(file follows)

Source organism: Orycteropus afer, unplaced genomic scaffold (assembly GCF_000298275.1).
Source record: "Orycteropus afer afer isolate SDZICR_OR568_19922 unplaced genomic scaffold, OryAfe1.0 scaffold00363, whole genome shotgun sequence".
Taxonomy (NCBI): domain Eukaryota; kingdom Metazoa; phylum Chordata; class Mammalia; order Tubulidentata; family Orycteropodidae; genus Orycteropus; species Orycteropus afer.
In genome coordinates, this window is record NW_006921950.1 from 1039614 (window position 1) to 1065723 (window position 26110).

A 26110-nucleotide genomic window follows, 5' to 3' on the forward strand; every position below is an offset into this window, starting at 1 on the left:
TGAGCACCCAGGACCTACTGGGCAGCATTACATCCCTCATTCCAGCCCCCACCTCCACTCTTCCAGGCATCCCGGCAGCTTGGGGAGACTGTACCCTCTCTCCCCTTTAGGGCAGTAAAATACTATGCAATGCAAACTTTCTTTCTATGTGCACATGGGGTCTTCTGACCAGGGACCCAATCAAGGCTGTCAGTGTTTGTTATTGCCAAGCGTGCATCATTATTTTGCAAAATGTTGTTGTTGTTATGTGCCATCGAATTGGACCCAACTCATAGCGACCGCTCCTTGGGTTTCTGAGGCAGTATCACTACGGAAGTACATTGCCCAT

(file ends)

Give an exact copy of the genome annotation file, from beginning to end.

Source organism: Orycteropus afer, unplaced genomic scaffold (assembly GCF_000298275.1).
Source record: "Orycteropus afer afer isolate SDZICR_OR568_19922 unplaced genomic scaffold, OryAfe1.0 scaffold00363, whole genome shotgun sequence".
Taxonomy (NCBI): domain Eukaryota; kingdom Metazoa; phylum Chordata; class Mammalia; order Tubulidentata; family Orycteropodidae; genus Orycteropus; species Orycteropus afer.
In genome coordinates, this window is record NW_006921950.1 from 1039614 (window position 1) to 1065723 (window position 26110).

A 26110-nucleotide genomic window follows, 5' to 3' on the forward strand; every position below is an offset into this window, starting at 1 on the left:
TGAGCACCCAGGACCTACTGGGCAGCATTACATCCCTCATTCCAGCCCCCACCTCCACTCTTCCAGGCATCCCGGCAGCTTGGGGAGACTGTACCCTCTCTCCCCTTTAGGGCAGTAAAATACTATGCAATGCAAACTTTCTTTCTATGTGCACATGGGGTCTTCTGACCAGGGACCCAATCAAGGCTGTCAGTGTTTGTTATTGCCAAGCGTGCATCATTATTTTGCAAAATGTTGTTGTTGTTATGTGCCATCGAATTGGACCCAACTCATAGCGACCGCTCCTTGGGTTTCTGAGGCAGTATCACTACGGAAGTACATTGCCCAT